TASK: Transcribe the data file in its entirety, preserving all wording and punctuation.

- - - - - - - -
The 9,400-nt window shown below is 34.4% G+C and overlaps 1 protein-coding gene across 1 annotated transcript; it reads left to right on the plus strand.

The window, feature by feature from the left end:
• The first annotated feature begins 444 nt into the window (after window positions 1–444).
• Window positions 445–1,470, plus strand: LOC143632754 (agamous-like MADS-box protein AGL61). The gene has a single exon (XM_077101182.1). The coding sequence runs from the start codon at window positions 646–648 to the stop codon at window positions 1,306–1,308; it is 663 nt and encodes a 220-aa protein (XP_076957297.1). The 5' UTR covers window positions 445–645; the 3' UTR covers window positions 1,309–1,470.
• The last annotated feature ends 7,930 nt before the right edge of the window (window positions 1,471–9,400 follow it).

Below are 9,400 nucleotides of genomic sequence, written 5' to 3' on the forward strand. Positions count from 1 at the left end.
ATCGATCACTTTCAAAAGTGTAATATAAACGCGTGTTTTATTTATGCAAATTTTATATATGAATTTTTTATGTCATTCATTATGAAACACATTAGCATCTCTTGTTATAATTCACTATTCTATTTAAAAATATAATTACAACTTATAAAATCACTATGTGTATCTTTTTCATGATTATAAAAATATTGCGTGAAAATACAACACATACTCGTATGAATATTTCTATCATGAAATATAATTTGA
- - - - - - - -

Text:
The 9,400-nt window shown below is 34.4% G+C and overlaps 1 protein-coding gene across 1 annotated transcript; it reads left to right on the plus strand.

The window, feature by feature from the left end:
• The first annotated feature begins 444 nt into the window (after window positions 1–444).
• Window positions 445–1,470, plus strand: LOC143632754 (agamous-like MADS-box protein AGL61). The gene has a single exon (XM_077101182.1). The coding sequence runs from the start codon at window positions 646–648 to the stop codon at window positions 1,306–1,308; it is 663 nt and encodes a 220-aa protein (XP_076957297.1). The 5' UTR covers window positions 445–645; the 3' UTR covers window positions 1,309–1,470.
• The last annotated feature ends 7,930 nt before the right edge of the window (window positions 1,471–9,400 follow it).

Below are 9,400 nucleotides of genomic sequence, written 5' to 3' on the forward strand. Positions count from 1 at the left end.
ATCGATCACTTTCAAAAGTGTAATATAAACGCGTGTTTTATTTATGCAAATTTTATATATGAATTTTTTATGTCATTCATTATGAAACACATTAGCATCTCTTGTTATAATTCACTATTCTATTTAAAAATATAATTACAACTTATAAAATCACTATGTGTATCTTTTTCATGATTATAAAAATATTGCGTGAAAATACAACACATACTCGTATGAATATTTCTATCATGAAATATAATTTGA